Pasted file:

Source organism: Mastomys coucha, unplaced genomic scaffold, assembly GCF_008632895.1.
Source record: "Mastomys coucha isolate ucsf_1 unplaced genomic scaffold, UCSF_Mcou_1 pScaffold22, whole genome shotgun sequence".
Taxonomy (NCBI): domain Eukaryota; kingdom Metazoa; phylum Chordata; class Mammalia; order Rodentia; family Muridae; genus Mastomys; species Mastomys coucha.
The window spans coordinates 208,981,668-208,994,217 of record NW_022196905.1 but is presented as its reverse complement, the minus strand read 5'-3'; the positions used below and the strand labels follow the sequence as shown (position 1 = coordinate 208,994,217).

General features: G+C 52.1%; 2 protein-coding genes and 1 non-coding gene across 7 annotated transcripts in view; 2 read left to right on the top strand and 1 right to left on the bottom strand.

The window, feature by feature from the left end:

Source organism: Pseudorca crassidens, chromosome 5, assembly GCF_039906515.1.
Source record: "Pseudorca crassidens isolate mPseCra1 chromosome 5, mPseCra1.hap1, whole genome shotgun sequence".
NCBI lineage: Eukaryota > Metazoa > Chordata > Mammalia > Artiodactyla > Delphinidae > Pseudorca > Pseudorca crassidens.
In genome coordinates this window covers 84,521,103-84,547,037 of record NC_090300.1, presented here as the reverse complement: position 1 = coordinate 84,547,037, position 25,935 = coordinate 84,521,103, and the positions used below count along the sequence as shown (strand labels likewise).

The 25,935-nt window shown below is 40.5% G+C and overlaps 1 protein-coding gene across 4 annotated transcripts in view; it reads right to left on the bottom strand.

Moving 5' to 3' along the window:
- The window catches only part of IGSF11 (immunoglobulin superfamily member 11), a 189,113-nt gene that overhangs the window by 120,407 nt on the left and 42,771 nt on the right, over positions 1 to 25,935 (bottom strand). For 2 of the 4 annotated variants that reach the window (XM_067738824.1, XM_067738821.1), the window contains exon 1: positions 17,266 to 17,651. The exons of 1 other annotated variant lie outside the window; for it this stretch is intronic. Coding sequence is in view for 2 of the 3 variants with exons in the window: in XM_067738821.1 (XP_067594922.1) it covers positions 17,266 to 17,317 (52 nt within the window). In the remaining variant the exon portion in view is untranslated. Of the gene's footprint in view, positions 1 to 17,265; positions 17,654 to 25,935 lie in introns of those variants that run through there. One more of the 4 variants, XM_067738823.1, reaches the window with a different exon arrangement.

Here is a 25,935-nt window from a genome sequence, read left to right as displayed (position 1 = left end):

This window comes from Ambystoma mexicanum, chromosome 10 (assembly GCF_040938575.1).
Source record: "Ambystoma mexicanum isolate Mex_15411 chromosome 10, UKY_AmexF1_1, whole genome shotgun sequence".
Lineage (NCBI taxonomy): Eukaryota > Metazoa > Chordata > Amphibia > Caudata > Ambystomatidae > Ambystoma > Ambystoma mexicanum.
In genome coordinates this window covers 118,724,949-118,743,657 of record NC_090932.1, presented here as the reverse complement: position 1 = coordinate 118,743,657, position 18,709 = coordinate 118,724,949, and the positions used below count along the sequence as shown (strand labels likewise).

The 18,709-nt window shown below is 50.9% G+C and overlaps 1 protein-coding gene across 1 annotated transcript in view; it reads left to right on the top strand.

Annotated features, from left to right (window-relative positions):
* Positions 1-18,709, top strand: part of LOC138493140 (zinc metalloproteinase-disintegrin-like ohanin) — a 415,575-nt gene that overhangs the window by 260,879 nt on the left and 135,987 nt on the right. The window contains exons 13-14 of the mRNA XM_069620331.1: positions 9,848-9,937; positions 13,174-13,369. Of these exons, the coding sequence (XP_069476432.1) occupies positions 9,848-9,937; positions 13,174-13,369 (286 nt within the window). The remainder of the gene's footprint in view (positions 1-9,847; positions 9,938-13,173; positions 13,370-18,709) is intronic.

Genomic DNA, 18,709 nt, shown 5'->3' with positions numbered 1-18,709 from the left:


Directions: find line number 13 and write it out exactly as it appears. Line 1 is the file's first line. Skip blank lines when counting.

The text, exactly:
- The window catches only part of IGSF11 (immunoglobulin superfamily member 11), a 189,113-nt gene that overhangs the window by 120,407 nt on the left and 42,771 nt on the right, over positions 1 to 25,935 (bottom strand). For 2 of the 4 annotated variants that reach the window (XM_067738824.1, XM_067738821.1), the window contains exon 1: positions 17,266 to 17,651. The exons of 1 other annotated variant lie outside the window; for it this stretch is intronic. Coding sequence is in view for 2 of the 3 variants with exons in the window: in XM_067738821.1 (XP_067594922.1) it covers positions 17,266 to 17,317 (52 nt within the window). In the remaining variant the exon portion in view is untranslated. Of the gene's footprint in view, positions 1 to 17,265; positions 17,654 to 25,935 lie in introns of those variants that run through there. One more of the 4 variants, XM_067738823.1, reaches the window with a different exon arrangement.